Newport News Shipbuilding, which is working to control costs on the aircraft carrier John F. Kennedy, has built about 70 percent of the structures that are needed to complete the ship, officials announced recently.
Shipbuilders use modular construction methods to build the carrier, welding together small components to form larger structures called super-lilfts. Those larger pieces are hoisted into Dry Dock 12, where the ship is being built, by a 1,050-metric ton gantry crane.
The shipyard wants these super-lifts to be as large and complete as possible before the piece is hoisted into the dry dock. That's because shipbuilders can work more efficiently in the open yard than on a partially completed ship.
The Newport News shipyard is the sole designer and manufacturer of nuclear-powered carriers for the Navy and a division of Huntington Ingalls Industries.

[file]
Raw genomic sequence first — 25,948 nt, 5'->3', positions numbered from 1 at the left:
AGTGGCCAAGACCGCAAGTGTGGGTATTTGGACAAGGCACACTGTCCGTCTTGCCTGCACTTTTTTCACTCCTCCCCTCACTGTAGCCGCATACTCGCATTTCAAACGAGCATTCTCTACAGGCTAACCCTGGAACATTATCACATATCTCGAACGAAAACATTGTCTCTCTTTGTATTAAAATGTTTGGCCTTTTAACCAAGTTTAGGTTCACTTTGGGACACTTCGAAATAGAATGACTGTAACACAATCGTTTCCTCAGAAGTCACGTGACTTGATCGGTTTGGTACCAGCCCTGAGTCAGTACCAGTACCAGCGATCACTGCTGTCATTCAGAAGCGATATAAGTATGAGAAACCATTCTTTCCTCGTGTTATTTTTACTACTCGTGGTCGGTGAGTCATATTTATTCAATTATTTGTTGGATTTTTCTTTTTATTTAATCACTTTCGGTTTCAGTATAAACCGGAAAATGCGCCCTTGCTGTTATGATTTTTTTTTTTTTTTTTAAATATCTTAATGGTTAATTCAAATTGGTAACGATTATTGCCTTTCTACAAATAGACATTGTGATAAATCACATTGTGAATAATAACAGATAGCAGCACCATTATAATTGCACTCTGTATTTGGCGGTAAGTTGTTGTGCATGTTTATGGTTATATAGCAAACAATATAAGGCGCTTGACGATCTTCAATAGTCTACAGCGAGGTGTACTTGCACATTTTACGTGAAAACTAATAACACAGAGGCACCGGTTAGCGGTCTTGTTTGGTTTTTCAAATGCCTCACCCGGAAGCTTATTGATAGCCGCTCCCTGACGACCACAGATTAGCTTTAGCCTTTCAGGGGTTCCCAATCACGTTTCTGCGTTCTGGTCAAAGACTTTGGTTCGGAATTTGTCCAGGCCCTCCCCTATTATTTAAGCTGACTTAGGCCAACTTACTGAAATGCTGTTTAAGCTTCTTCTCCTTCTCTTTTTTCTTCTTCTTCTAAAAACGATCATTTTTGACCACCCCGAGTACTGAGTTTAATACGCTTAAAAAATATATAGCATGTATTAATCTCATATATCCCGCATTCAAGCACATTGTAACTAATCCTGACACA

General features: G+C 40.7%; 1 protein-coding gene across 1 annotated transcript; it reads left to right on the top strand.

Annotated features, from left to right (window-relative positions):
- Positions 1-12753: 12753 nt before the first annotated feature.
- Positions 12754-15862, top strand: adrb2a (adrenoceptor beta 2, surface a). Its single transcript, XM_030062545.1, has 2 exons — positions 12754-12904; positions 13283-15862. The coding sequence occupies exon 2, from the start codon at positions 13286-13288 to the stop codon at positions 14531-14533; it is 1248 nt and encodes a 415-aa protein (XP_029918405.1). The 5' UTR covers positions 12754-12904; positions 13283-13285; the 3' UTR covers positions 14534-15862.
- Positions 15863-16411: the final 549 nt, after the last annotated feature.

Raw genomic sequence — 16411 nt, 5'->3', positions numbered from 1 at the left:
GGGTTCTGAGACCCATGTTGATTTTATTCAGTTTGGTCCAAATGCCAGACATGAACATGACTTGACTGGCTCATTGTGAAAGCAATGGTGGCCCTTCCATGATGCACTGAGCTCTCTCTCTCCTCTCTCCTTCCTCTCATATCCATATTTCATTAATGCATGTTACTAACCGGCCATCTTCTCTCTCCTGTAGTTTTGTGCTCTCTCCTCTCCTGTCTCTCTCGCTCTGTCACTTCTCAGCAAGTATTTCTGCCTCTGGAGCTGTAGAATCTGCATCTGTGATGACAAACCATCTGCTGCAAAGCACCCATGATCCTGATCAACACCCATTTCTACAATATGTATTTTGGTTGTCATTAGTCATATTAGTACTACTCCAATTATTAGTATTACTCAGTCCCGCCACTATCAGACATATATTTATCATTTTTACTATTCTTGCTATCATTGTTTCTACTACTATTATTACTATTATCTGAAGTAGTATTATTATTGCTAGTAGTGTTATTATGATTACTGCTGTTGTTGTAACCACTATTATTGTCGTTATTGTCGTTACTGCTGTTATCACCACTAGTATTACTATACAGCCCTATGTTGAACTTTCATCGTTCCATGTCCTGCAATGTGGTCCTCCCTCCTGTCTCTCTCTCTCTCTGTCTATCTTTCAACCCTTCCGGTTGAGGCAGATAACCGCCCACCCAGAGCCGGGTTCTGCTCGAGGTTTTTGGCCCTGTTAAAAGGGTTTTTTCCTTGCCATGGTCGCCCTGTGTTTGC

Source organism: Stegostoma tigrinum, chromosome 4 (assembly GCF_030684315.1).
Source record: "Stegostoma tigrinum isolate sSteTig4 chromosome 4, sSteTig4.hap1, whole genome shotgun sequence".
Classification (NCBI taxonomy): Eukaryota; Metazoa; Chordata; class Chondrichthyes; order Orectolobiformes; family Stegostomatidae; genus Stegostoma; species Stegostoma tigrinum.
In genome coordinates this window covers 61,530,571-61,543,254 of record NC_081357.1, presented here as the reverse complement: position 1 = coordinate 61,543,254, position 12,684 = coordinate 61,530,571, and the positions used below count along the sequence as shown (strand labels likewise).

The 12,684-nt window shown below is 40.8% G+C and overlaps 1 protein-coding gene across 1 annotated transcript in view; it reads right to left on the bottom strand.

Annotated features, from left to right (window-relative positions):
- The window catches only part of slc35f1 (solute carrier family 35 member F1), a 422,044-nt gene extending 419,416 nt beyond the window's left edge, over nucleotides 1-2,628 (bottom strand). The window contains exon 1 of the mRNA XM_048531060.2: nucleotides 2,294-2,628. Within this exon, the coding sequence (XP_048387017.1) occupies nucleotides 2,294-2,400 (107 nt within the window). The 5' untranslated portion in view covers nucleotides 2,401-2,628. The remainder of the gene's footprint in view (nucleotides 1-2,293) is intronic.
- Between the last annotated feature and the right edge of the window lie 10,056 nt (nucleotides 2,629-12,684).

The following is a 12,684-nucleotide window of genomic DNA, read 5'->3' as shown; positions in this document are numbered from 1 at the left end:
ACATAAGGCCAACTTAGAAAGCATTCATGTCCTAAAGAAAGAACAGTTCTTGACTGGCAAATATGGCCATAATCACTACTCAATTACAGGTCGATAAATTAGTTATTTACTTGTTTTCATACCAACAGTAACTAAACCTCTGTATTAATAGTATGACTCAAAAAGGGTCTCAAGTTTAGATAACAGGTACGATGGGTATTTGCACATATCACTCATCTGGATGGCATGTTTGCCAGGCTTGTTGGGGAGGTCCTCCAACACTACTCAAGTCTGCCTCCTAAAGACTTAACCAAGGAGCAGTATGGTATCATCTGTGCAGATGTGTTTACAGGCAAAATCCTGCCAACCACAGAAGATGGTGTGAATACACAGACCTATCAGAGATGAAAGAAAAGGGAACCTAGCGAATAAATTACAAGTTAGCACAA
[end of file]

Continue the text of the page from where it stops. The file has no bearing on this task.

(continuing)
About a month ago, HII CEO Mike Petters gave an upbeat assessment of progress on Kennedy's construction, which is incorporating thousands of improvements over the first-in-class USS Gerald R. Ford.
At the time, Petters said Kennedy was about 68 percent structurally complete and 40 percent complete overall. "We continue to be pleased with the quality of the work and the incorporation of lessons learned from the lead ship of the class," the USS Gerald R. Ford, Petters said.